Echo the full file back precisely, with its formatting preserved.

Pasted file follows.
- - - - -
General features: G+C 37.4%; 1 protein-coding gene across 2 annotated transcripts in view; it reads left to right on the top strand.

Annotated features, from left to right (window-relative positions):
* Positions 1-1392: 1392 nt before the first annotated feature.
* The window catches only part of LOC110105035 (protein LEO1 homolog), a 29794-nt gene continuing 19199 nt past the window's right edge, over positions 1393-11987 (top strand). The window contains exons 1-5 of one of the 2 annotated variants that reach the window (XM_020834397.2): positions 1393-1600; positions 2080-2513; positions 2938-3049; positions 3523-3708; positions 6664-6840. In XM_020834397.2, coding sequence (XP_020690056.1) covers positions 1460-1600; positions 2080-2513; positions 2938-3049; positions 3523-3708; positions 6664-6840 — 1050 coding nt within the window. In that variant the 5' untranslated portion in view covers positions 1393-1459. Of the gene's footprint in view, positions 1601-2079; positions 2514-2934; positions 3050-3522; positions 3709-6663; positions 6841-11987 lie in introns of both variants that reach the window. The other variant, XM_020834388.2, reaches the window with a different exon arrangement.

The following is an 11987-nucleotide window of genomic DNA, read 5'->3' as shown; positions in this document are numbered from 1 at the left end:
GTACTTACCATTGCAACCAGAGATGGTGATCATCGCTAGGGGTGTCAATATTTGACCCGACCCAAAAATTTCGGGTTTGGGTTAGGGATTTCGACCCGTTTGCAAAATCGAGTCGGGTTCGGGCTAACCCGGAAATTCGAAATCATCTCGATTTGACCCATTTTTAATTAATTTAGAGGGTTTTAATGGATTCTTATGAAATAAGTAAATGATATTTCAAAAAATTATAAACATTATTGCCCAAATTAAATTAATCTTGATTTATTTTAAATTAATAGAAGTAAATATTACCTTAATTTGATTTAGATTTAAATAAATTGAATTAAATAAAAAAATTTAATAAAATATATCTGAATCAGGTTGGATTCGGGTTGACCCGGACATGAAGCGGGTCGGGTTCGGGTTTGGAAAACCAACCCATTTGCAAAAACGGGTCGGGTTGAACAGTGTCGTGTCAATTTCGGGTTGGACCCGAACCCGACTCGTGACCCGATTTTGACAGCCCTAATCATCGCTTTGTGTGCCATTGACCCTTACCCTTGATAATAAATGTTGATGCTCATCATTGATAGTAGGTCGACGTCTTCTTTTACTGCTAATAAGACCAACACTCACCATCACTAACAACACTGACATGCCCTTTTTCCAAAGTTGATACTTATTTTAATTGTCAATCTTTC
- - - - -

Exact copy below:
General features: G+C 37.4%; 1 protein-coding gene across 2 annotated transcripts in view; it reads left to right on the top strand.

Annotated features, from left to right (window-relative positions):
* Positions 1-1392: 1392 nt before the first annotated feature.
* The window catches only part of LOC110105035 (protein LEO1 homolog), a 29794-nt gene continuing 19199 nt past the window's right edge, over positions 1393-11987 (top strand). The window contains exons 1-5 of one of the 2 annotated variants that reach the window (XM_020834397.2): positions 1393-1600; positions 2080-2513; positions 2938-3049; positions 3523-3708; positions 6664-6840. In XM_020834397.2, coding sequence (XP_020690056.1) covers positions 1460-1600; positions 2080-2513; positions 2938-3049; positions 3523-3708; positions 6664-6840 — 1050 coding nt within the window. In that variant the 5' untranslated portion in view covers positions 1393-1459. Of the gene's footprint in view, positions 1601-2079; positions 2514-2934; positions 3050-3522; positions 3709-6663; positions 6841-11987 lie in introns of both variants that reach the window. The other variant, XM_020834388.2, reaches the window with a different exon arrangement.

The following is an 11987-nucleotide window of genomic DNA, read 5'->3' as shown; positions in this document are numbered from 1 at the left end:
GTACTTACCATTGCAACCAGAGATGGTGATCATCGCTAGGGGTGTCAATATTTGACCCGACCCAAAAATTTCGGGTTTGGGTTAGGGATTTCGACCCGTTTGCAAAATCGAGTCGGGTTCGGGCTAACCCGGAAATTCGAAATCATCTCGATTTGACCCATTTTTAATTAATTTAGAGGGTTTTAATGGATTCTTATGAAATAAGTAAATGATATTTCAAAAAATTATAAACATTATTGCCCAAATTAAATTAATCTTGATTTATTTTAAATTAATAGAAGTAAATATTACCTTAATTTGATTTAGATTTAAATAAATTGAATTAAATAAAAAAATTTAATAAAATATATCTGAATCAGGTTGGATTCGGGTTGACCCGGACATGAAGCGGGTCGGGTTCGGGTTTGGAAAACCAACCCATTTGCAAAAACGGGTCGGGTTGAACAGTGTCGTGTCAATTTCGGGTTGGACCCGAACCCGACTCGTGACCCGATTTTGACAGCCCTAATCATCGCTTTGTGTGCCATTGACCCTTACCCTTGATAATAAATGTTGATGCTCATCATTGATAGTAGGTCGACGTCTTCTTTTACTGCTAATAAGACCAACACTCACCATCACTAACAACACTGACATGCCCTTTTTCCAAAGTTGATACTTATTTTAATTGTCAATCTTTC